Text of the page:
February 18, 2009
I’m learning to train my dog. According to the experts, it all comes down to food. Nothing works as well as food rewards when it comes to getting an animal to do a trick. I assume that’s because food is closely associated with survival, so over time you can create an association in the animal’s brain between doing a trick and survival itself.
This made me wonder if humans can be similarly trained with food rewards. And it made me wonder if we do it inadvertently all the time. It seems to me that human brains must associate food with survival the same way a dog does. And like most other animals, we don’t need to be starving to want a food treat.
When I grew up, my family ate dinner at 5:00 pm every night. If a kid was late, there was some risk that the best stuff was gone. So there was a food reward every day of my life that was associated with punctuality. My hypothesis predicts that I would be a punctual person, and that is very much the case. When I feel even the possibility of being late for any event or deadline, I experience an intensely unpleasant physical reaction. It is as if my very survival is at risk and I want the feeling to stop. My brother and sister, who are in other ways very different from me, are just as punctual. Were we all trained by food?
I start work earlier than most people and always have. But I didn’t always like it. I grew to enjoy it over time. I realized recently that I developed a habit long ago of eating something within minutes of waking, such as a banana. Did I train myself with food to become a morning person?
If my hypothesis about training humans holds true, it has huge implications. You could easily mold human behavior over time by associating good habits with food. And you wouldn’t have to starve a person to make the plan work, any more than you need to starve a dog to make him do tricks for tasty treats. It’s a bit frightening to think about the power this method might hold.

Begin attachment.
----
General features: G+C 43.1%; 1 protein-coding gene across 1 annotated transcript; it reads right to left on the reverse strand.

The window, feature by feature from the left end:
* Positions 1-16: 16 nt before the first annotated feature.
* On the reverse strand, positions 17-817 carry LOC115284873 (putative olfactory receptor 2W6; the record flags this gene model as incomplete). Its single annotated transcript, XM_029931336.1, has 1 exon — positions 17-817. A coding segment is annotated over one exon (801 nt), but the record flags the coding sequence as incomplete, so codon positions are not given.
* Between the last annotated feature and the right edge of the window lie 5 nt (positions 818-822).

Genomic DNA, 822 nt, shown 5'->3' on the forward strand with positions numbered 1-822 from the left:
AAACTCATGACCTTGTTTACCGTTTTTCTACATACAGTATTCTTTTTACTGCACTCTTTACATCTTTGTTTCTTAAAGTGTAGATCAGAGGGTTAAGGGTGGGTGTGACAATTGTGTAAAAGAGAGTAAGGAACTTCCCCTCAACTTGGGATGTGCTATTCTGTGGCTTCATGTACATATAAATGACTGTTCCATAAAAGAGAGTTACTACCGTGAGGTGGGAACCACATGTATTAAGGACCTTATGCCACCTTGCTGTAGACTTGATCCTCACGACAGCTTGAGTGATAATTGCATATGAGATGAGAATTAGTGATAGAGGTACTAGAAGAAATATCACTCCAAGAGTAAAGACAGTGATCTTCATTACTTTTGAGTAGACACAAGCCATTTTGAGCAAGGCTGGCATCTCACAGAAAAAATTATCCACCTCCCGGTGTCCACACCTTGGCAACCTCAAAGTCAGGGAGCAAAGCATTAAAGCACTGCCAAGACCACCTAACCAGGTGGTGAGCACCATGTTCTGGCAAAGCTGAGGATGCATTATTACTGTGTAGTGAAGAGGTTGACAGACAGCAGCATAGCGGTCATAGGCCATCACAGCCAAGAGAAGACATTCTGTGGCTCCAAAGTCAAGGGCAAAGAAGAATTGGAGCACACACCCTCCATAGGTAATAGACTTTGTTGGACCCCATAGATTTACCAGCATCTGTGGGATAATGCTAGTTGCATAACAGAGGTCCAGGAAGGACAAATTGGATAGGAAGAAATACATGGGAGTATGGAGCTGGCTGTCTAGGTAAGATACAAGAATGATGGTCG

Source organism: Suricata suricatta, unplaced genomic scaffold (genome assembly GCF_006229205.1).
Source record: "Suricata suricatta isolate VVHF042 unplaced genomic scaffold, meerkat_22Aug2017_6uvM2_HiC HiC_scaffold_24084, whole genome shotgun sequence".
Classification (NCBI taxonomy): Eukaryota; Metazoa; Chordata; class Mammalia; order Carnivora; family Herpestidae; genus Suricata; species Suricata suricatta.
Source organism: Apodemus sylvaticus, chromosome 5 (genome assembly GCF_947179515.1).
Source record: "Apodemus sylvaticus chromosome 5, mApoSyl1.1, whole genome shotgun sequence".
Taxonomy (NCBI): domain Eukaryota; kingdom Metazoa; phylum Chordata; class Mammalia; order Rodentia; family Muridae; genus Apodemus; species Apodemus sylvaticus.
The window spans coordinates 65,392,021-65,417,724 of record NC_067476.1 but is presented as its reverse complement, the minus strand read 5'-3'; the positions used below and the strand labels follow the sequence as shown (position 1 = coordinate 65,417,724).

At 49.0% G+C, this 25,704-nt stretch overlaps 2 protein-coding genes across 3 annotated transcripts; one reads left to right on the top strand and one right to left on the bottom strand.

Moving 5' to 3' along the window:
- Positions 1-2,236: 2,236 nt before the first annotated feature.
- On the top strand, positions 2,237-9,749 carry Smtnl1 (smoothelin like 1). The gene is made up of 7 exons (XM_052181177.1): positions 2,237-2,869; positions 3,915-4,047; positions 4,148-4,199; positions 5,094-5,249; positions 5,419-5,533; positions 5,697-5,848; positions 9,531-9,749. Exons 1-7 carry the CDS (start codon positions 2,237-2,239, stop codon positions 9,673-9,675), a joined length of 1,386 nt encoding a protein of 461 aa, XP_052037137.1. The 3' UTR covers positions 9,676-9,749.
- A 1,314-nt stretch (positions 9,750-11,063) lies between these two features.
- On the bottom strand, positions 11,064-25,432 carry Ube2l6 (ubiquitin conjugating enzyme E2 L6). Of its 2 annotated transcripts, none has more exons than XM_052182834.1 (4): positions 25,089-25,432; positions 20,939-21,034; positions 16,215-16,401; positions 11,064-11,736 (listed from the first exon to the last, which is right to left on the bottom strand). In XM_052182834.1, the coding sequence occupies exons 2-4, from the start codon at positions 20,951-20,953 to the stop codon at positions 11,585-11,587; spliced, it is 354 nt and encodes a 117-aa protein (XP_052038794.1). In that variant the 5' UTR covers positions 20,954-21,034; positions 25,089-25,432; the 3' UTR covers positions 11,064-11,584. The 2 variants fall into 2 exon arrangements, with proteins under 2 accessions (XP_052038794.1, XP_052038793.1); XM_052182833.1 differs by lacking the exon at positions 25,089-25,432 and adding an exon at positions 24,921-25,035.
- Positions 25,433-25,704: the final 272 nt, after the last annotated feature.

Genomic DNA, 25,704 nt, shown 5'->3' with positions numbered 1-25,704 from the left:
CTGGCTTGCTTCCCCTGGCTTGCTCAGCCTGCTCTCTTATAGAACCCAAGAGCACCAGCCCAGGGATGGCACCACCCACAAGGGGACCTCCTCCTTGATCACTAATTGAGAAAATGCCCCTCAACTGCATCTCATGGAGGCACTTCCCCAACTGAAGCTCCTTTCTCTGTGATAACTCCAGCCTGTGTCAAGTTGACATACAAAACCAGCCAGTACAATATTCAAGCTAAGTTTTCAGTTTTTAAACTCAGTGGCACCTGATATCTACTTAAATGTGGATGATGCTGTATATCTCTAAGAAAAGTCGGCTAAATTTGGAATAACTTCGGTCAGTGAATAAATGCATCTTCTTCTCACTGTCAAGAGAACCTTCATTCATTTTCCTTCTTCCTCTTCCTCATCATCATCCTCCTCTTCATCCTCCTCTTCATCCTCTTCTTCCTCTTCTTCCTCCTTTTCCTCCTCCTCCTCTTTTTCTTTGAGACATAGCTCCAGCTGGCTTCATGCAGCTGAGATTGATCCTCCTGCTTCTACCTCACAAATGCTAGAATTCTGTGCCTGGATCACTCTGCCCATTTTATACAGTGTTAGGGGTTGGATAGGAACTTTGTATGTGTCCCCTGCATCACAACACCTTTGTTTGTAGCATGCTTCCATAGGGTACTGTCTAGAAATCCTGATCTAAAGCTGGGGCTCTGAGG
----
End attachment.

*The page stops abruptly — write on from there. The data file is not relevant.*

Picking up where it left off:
This hypothesis might explain why movie theaters are popular even though most movies are bad. I will drive across town and watch a movie with bad reviews if there is some popcorn in the deal, even though I have a home theater and all the food I want at home. I tell myself that some movies are better with the crowd experience, or that it feels good to get out of the house. But I can’t rule out the possibility that I am simply trained by food treats to go to the movie theater.
Is there anything to the hypothesis that humans are easily trained by food? Let’s do an unscientific survey right here. Think of your own eating habits and consider when there has been a consistent pattern of a specific activity followed by a food reward. Then ask yourself if you are addicted to the activity that generally preceded the reward.
For example, if you have a habit of reading a physical newspaper every morning, do you generally eat something or have coffee while doing it? If so, my hypothesis predicts that it’s the treats that make you love the routine more than the newspaper itself.
Any other examples from your life?